My son was four weeks old and I was manic out of my mind in October of 2008. I was somehow able to hide it so well from everyone close to me, my parents, my best friend, my therapist, even my husband. No one knew but me. But who was I kidding? I couldn’t go on like this, and I knew it. The week after he was born I had broken down crying to my mom, handing her my cell phone pleading with her to call my OB to ask her what I could take to help me sleep. I had been off all medication (except pain meds from the C-section) since October of 2007. A full year with no medication at all: a recipe for disaster for anyone diagnosed as having bipolar disorder two years prior. But I was doing it for the baby. My husband and I both wanted a medication-free pregnancy, and then I wanted to breastfeed and did not want to expose the baby to medications that would come through in the breastmilk.

The first month, I had slept maybe 2-4 hours a night and it was catching up with me fast. I’d take two Tylenol PM and would get a few hours of sleep, but woke up, as I usually did since the baby was born, in a sweaty panic – I just knew he needed to be fed even though he was usually sound asleep at the time. I was trying desperately to make breastfeeding work, but we were struggling. He had lost weight since we left the hospital and the pediatrician forced us to supplement with formula but I was determined. I was so afraid of failing. My best friend was my cheerleader, urging me to keep going, visiting when she could to offer helpful tips and encouragement. My husband was also supportive and we knew it was risky being off medication in order to breastfeed, but we had decided to try it. My parents had arrived two days after the baby was born and were planning on staying a week before heading back down to Florida. When they realized how little sleep I was getting, they were worried and my mom pushed out her return trip by five days. After nearly two weeks of help from my parents, my husband’s parents, friends cooking dinners for us, and my husband being off from work, I had to learn to do it on my own. It is so foggy, those first four weeks, but we took pictures so I could remember. I did it on my own for two weeks, three days. Then the shit hit the fan.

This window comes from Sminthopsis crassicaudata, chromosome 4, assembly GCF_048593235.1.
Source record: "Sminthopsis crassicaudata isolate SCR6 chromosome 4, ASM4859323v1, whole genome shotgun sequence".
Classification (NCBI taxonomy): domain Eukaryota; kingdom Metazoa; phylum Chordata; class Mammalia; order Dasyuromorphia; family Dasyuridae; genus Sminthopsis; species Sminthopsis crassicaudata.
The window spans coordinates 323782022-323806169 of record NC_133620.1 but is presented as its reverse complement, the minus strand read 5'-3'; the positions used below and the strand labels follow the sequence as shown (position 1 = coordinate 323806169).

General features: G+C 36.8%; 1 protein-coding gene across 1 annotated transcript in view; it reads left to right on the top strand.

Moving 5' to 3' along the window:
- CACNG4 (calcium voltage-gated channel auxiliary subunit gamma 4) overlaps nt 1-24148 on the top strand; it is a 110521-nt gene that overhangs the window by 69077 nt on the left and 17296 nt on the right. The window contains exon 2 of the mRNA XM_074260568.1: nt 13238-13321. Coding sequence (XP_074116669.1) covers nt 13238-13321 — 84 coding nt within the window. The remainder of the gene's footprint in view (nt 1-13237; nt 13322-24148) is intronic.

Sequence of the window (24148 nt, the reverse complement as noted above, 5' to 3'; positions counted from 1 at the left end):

The statistic was 1 out of 1,000. I never thought I’d be that one person who was dealt the postpartum psychosis card. I mean, what are the chances, right? But I guess I really should have seen it coming, having been diagnosed with bipolar disorder only two years earlier.

So, you may be wondering, how did I know that I was experiencing postpartum psychosis? Well, at the moment I didn’t. I just knew that how I was feeling couldn’t be right.

I was dead-set on breastfeeding, and therefore, was the sole source of milk for the baby so I had to be up every two to three hours. The process of changing his diaper, changing his outfit if he had leaked, swaddling him back up, feeding him on the boob, burping him, and settling him back down took me about forty-five minutes each time. Therefore, I had an hour or so to try to sleep before he would wake again, but instead of sleeping, despite what should have been my intense exhaustion, I would rush around the house doing laundry or dishes or I’d pump to try to get my body to produce more milk so that I could store it. It was as if my body had surpassed the exhaustion phase, and I was now invincible. I was starting to believe that I didn’t even need sleep. I also felt super smart – like my brain was functioning at a superior level. Having never been a stellar student in any stage of my schooling, it was weird, to say the least.